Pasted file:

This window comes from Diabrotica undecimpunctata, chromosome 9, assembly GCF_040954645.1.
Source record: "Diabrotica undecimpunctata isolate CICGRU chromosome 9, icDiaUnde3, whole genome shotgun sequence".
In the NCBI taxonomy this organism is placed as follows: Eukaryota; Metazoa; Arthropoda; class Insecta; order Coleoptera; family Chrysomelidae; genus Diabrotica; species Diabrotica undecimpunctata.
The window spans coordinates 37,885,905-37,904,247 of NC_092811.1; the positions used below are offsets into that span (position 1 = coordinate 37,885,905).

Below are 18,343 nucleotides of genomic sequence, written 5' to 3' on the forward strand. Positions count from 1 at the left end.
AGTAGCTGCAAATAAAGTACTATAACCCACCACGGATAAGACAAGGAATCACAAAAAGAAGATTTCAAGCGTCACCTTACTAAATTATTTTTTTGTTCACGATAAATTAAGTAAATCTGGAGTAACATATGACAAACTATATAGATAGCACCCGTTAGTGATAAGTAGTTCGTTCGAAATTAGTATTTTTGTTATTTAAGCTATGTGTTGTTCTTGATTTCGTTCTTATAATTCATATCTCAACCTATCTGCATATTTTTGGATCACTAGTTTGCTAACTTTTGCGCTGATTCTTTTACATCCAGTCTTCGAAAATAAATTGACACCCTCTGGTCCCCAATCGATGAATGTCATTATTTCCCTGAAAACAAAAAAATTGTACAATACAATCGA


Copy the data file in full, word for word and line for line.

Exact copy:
This window comes from Diabrotica undecimpunctata, chromosome 9, assembly GCF_040954645.1.
Source record: "Diabrotica undecimpunctata isolate CICGRU chromosome 9, icDiaUnde3, whole genome shotgun sequence".
In the NCBI taxonomy this organism is placed as follows: Eukaryota; Metazoa; Arthropoda; class Insecta; order Coleoptera; family Chrysomelidae; genus Diabrotica; species Diabrotica undecimpunctata.
The window spans coordinates 37,885,905-37,904,247 of NC_092811.1; the positions used below are offsets into that span (position 1 = coordinate 37,885,905).

Below are 18,343 nucleotides of genomic sequence, written 5' to 3' on the forward strand. Positions count from 1 at the left end.
AGTAGCTGCAAATAAAGTACTATAACCCACCACGGATAAGACAAGGAATCACAAAAAGAAGATTTCAAGCGTCACCTTACTAAATTATTTTTTTGTTCACGATAAATTAAGTAAATCTGGAGTAACATATGACAAACTATATAGATAGCACCCGTTAGTGATAAGTAGTTCGTTCGAAATTAGTATTTTTGTTATTTAAGCTATGTGTTGTTCTTGATTTCGTTCTTATAATTCATATCTCAACCTATCTGCATATTTTTGGATCACTAGTTTGCTAACTTTTGCGCTGATTCTTTTACATCCAGTCTTCGAAAATAAATTGACACCCTCTGGTCCCCAATCGATGAATGTCATTATTTCCCTGAAAACAAAAAAATTGTACAATACAATCGA